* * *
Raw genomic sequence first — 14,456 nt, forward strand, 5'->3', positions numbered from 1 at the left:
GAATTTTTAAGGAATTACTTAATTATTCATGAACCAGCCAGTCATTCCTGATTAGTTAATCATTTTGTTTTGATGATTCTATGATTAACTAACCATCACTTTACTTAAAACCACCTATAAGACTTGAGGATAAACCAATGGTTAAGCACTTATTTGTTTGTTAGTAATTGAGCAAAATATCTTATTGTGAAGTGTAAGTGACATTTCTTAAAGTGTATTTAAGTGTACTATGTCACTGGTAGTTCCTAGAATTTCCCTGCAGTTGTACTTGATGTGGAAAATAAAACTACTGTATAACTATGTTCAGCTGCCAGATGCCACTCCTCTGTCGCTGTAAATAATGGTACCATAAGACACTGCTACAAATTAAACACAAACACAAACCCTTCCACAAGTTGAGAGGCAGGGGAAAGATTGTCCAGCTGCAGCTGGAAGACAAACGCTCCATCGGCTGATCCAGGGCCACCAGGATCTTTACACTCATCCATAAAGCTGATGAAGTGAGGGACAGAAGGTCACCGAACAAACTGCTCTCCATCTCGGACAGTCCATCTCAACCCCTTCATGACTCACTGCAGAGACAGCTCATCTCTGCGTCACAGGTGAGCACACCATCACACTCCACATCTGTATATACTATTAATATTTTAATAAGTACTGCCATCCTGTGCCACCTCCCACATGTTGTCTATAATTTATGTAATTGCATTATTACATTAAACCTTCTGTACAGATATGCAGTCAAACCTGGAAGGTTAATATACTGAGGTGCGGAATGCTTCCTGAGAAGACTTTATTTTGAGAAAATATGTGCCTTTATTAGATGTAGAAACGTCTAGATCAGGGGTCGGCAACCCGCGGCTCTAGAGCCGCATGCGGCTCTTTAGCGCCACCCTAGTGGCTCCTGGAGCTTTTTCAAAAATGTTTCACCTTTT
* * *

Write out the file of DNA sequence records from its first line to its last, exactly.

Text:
Raw genomic sequence first — 14,456 nt, forward strand, 5'->3', positions numbered from 1 at the left:
GAATTTTTAAGGAATTACTTAATTATTCATGAACCAGCCAGTCATTCCTGATTAGTTAATCATTTTGTTTTGATGATTCTATGATTAACTAACCATCACTTTACTTAAAACCACCTATAAGACTTGAGGATAAACCAATGGTTAAGCACTTATTTGTTTGTTAGTAATTGAGCAAAATATCTTATTGTGAAGTGTAAGTGACATTTCTTAAAGTGTATTTAAGTGTACTATGTCACTGGTAGTTCCTAGAATTTCCCTGCAGTTGTACTTGATGTGGAAAATAAAACTACTGTATAACTATGTTCAGCTGCCAGATGCCACTCCTCTGTCGCTGTAAATAATGGTACCATAAGACACTGCTACAAATTAAACACAAACACAAACCCTTCCACAAGTTGAGAGGCAGGGGAAAGATTGTCCAGCTGCAGCTGGAAGACAAACGCTCCATCGGCTGATCCAGGGCCACCAGGATCTTTACACTCATCCATAAAGCTGATGAAGTGAGGGACAGAAGGTCACCGAACAAACTGCTCTCCATCTCGGACAGTCCATCTCAACCCCTTCATGACTCACTGCAGAGACAGCTCATCTCTGCGTCACAGGTGAGCACACCATCACACTCCACATCTGTATATACTATTAATATTTTAATAAGTACTGCCATCCTGTGCCACCTCCCACATGTTGTCTATAATTTATGTAATTGCATTATTACATTAAACCTTCTGTACAGATATGCAGTCAAACCTGGAAGGTTAATATACTGAGGTGCGGAATGCTTCCTGAGAAGACTTTATTTTGAGAAAATATGTGCCTTTATTAGATGTAGAAACGTCTAGATCAGGGGTCGGCAACCCGCGGCTCTAGAGCCGCATGCGGCTCTTTAGCGCCACCCTAGTGGCTCCTGGAGCTTTTTCAAAAATGTTTCACCTTTT